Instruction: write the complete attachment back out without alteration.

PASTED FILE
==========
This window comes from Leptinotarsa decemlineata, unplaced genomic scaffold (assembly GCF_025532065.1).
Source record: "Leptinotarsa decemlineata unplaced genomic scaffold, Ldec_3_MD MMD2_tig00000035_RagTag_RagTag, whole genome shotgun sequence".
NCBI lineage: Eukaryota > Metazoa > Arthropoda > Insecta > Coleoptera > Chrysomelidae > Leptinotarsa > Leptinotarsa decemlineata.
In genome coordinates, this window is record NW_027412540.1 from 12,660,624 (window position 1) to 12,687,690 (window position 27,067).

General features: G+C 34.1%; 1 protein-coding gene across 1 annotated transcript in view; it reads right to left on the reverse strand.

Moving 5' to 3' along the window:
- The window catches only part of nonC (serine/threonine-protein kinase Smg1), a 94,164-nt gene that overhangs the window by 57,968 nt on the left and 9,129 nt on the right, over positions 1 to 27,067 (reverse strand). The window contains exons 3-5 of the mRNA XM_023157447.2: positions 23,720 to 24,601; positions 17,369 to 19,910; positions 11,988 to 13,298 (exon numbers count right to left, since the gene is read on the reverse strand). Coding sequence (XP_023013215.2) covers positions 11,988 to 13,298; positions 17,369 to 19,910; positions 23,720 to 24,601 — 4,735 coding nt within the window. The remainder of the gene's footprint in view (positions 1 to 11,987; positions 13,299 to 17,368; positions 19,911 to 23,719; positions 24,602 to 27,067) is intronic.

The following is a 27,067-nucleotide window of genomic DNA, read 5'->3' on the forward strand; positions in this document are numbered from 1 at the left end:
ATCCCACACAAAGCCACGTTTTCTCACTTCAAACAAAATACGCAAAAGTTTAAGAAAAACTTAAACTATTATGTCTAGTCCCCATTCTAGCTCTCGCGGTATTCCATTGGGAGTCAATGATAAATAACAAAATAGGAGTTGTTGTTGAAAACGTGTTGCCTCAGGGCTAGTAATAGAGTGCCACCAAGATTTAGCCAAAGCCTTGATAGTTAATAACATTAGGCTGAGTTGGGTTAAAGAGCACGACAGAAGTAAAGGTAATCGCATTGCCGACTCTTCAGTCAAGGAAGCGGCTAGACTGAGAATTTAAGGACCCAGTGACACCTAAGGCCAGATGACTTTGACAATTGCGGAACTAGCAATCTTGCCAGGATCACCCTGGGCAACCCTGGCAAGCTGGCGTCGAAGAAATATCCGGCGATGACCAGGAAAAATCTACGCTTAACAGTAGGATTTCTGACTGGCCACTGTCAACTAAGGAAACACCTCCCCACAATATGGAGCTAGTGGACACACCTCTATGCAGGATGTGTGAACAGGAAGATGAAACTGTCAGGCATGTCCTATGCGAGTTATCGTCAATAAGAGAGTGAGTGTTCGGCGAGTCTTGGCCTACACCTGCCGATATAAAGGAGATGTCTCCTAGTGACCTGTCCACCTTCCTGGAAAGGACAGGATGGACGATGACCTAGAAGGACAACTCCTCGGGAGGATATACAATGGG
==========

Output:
This window comes from Leptinotarsa decemlineata, unplaced genomic scaffold (assembly GCF_025532065.1).
Source record: "Leptinotarsa decemlineata unplaced genomic scaffold, Ldec_3_MD MMD2_tig00000035_RagTag_RagTag, whole genome shotgun sequence".
NCBI lineage: Eukaryota > Metazoa > Arthropoda > Insecta > Coleoptera > Chrysomelidae > Leptinotarsa > Leptinotarsa decemlineata.
In genome coordinates, this window is record NW_027412540.1 from 12,660,624 (window position 1) to 12,687,690 (window position 27,067).

General features: G+C 34.1%; 1 protein-coding gene across 1 annotated transcript in view; it reads right to left on the reverse strand.

Moving 5' to 3' along the window:
- The window catches only part of nonC (serine/threonine-protein kinase Smg1), a 94,164-nt gene that overhangs the window by 57,968 nt on the left and 9,129 nt on the right, over positions 1 to 27,067 (reverse strand). The window contains exons 3-5 of the mRNA XM_023157447.2: positions 23,720 to 24,601; positions 17,369 to 19,910; positions 11,988 to 13,298 (exon numbers count right to left, since the gene is read on the reverse strand). Coding sequence (XP_023013215.2) covers positions 11,988 to 13,298; positions 17,369 to 19,910; positions 23,720 to 24,601 — 4,735 coding nt within the window. The remainder of the gene's footprint in view (positions 1 to 11,987; positions 13,299 to 17,368; positions 19,911 to 23,719; positions 24,602 to 27,067) is intronic.

The following is a 27,067-nucleotide window of genomic DNA, read 5'->3' on the forward strand; positions in this document are numbered from 1 at the left end:
ATCCCACACAAAGCCACGTTTTCTCACTTCAAACAAAATACGCAAAAGTTTAAGAAAAACTTAAACTATTATGTCTAGTCCCCATTCTAGCTCTCGCGGTATTCCATTGGGAGTCAATGATAAATAACAAAATAGGAGTTGTTGTTGAAAACGTGTTGCCTCAGGGCTAGTAATAGAGTGCCACCAAGATTTAGCCAAAGCCTTGATAGTTAATAACATTAGGCTGAGTTGGGTTAAAGAGCACGACAGAAGTAAAGGTAATCGCATTGCCGACTCTTCAGTCAAGGAAGCGGCTAGACTGAGAATTTAAGGACCCAGTGACACCTAAGGCCAGATGACTTTGACAATTGCGGAACTAGCAATCTTGCCAGGATCACCCTGGGCAACCCTGGCAAGCTGGCGTCGAAGAAATATCCGGCGATGACCAGGAAAAATCTACGCTTAACAGTAGGATTTCTGACTGGCCACTGTCAACTAAGGAAACACCTCCCCACAATATGGAGCTAGTGGACACACCTCTATGCAGGATGTGTGAACAGGAAGATGAAACTGTCAGGCATGTCCTATGCGAGTTATCGTCAATAAGAGAGTGAGTGTTCGGCGAGTCTTGGCCTACACCTGCCGATATAAAGGAGATGTCTCCTAGTGACCTGTCCACCTTCCTGGAAAGGACAGGATGGACGATGACCTAGAAGGACAACTCCTCGGGAGGATATACAATGGG